I was conscious of not choosing too many of my team-mates but how can you leave the world’s best T20 player out of a list of ones to watch?

I genuinely believe Sophie is the best bowler in all formats of cricket, she knows her game inside out.

She is 22 but has played international cricket for five years – that in itself is incredible.

Sophie made her debut at 17 and missed the 2017 World Cup because she had to go to school. Since then she has missed one tour because of a broken thumb.

Her spin is obviously unplayable at times but she is also underrated with the bat and can really strike the ball hard.

The success on the field has not gone to her head whatsoever, it is almost like she believes it but doesn’t at the same time.

I have been lucky to have seen her mature as both a person and a player. She has gone from a young girl who is really emotional on the cricket field to someone who is so mature about the way she goes about life and cricket.

She has settled down, has a little dog family going on with her fella and she has got balance in her life.

Charlotte Taylor – Southern Brave

Charlotte Taylor
Taylor, 27, was the leading wicket-taker in the 2020 Rachael Heyhoe Flint Trophy with 15 dismissals in five matches

Charlotte is a player who popped up from nowhere last year.

She was not even in the Southern Vipers main squad last season then came in as an injury replacement and later took 6-34 in the Rachael Heyhoe Flint Trophy final at Edgbaston.

Her little off-spinners are more like little swingers, and she consistently takes wickets.

Players may now be more aware or Charlotte and what she can do, and some may say the surprise factor may be gone, but whenever I check the scorecards she’s always picking up wickets.

Charlotte is still learning but is doing really well, she really epitomises the phrase ‘one to watch’.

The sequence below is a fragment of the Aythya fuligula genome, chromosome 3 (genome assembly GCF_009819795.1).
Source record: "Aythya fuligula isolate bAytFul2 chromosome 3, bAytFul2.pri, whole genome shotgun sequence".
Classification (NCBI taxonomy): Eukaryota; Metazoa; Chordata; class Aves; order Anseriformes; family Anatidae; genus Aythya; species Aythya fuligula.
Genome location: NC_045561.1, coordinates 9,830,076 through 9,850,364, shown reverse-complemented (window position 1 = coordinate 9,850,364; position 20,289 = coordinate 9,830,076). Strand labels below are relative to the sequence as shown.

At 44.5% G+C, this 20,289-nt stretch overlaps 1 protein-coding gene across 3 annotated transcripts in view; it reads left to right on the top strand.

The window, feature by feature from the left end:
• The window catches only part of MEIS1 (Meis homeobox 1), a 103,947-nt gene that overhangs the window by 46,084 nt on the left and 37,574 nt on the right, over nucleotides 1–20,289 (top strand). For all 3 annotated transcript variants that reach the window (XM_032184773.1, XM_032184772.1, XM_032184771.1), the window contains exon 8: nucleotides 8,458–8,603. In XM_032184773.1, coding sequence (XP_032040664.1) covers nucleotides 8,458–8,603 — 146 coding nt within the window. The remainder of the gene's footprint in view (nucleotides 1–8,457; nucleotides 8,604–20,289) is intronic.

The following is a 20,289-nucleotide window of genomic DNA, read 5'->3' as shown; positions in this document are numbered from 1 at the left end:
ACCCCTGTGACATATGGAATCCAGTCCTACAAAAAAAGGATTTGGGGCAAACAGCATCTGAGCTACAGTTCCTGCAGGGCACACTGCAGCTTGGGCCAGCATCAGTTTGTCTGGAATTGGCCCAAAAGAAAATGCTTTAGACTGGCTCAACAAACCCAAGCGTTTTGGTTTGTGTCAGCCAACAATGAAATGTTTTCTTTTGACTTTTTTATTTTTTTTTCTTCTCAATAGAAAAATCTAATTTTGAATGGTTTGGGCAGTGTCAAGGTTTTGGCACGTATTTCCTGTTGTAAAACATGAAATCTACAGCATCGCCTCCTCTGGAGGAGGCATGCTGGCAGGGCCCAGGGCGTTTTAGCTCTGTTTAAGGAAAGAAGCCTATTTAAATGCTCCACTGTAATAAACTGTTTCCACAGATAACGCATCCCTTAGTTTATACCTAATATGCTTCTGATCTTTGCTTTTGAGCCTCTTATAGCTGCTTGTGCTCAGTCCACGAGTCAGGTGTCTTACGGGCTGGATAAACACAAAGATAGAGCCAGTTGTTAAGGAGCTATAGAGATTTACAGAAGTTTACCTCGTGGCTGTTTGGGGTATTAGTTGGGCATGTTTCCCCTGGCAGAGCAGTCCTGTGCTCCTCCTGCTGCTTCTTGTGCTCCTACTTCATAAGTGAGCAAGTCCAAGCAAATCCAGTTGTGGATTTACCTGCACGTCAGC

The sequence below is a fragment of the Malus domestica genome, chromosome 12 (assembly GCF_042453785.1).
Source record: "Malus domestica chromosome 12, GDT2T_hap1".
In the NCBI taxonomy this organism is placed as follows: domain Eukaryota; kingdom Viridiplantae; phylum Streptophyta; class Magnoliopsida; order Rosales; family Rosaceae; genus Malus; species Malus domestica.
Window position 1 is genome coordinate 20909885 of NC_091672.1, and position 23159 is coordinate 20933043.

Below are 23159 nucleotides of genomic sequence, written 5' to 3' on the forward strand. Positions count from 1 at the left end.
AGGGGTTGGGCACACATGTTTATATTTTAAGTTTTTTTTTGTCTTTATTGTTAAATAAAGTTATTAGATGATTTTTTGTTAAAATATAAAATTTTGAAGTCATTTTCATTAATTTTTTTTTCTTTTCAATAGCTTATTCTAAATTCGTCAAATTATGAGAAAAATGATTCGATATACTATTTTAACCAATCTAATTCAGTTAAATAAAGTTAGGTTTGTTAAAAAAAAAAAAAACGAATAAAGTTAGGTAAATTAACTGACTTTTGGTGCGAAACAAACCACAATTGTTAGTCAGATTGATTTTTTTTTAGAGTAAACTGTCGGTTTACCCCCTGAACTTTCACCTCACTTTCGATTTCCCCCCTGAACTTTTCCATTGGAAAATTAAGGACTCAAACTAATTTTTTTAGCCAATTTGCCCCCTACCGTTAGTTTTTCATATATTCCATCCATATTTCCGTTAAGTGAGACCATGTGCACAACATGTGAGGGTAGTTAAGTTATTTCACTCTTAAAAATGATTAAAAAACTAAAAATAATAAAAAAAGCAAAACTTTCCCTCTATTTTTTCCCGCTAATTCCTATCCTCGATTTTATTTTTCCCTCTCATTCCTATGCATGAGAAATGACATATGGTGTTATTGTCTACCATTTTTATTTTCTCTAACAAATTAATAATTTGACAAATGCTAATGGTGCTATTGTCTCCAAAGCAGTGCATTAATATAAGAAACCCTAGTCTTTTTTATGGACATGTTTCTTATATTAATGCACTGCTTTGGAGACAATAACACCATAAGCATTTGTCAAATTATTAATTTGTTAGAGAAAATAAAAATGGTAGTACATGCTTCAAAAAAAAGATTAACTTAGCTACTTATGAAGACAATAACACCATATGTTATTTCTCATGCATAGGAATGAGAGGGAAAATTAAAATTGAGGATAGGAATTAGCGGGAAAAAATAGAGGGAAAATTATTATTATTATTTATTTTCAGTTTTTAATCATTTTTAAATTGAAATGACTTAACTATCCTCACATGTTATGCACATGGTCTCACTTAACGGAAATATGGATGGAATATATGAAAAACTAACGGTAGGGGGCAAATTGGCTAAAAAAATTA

When she got player of the match in the final last year she cried and that just shows what it means to her.

One minute she had a full-time job and now plays professional cricket and signed to The Hundred, she should be so proud of what she has achieved.

Issy Wong – Birmingham Phoenix

Issy Wong
Wong, 19, has been in and around the England set-up but is yet to make her international debut

Issy Wong is one of the best people I have ever met.

As a bowler, she’s rapid and all the talk has been about whether she can become the first woman to bowl at 80 miles per hour.

She has only just turned 19 but went to New Zealand with England for their winter tour as a development player so has had a taste of what being an international cricketer feels like.

On fresh, hard pitches is where she will really come to her own. Sometimes at domestic level we don’t play on decent enough pitches for her to feel absolutely rapid but we’re going to be playing on pitches which will zip the ball through.

But she has variation, she has a brilliant bouncer and slower-ball bouncer.

Off the field, Issy can have a massive impact on inspiring young girls to take up the sport, not just from what she can do with the ball but because she’s proud to be different.

She has short back and sides, bleached blonde hair and is true to herself.

That is the most important thing if you’re looking to inspire the next generation of female cricketers; everyone is different and we all come from diverse backgrounds. She is proud of who she is and that is what it is all about.

You may have seen a clip of her solving a Rubik’s Cube in 33 seconds. She is a real character, a legend.

Alex Hartley was speaking to BBC Sport’s Kal Sajad.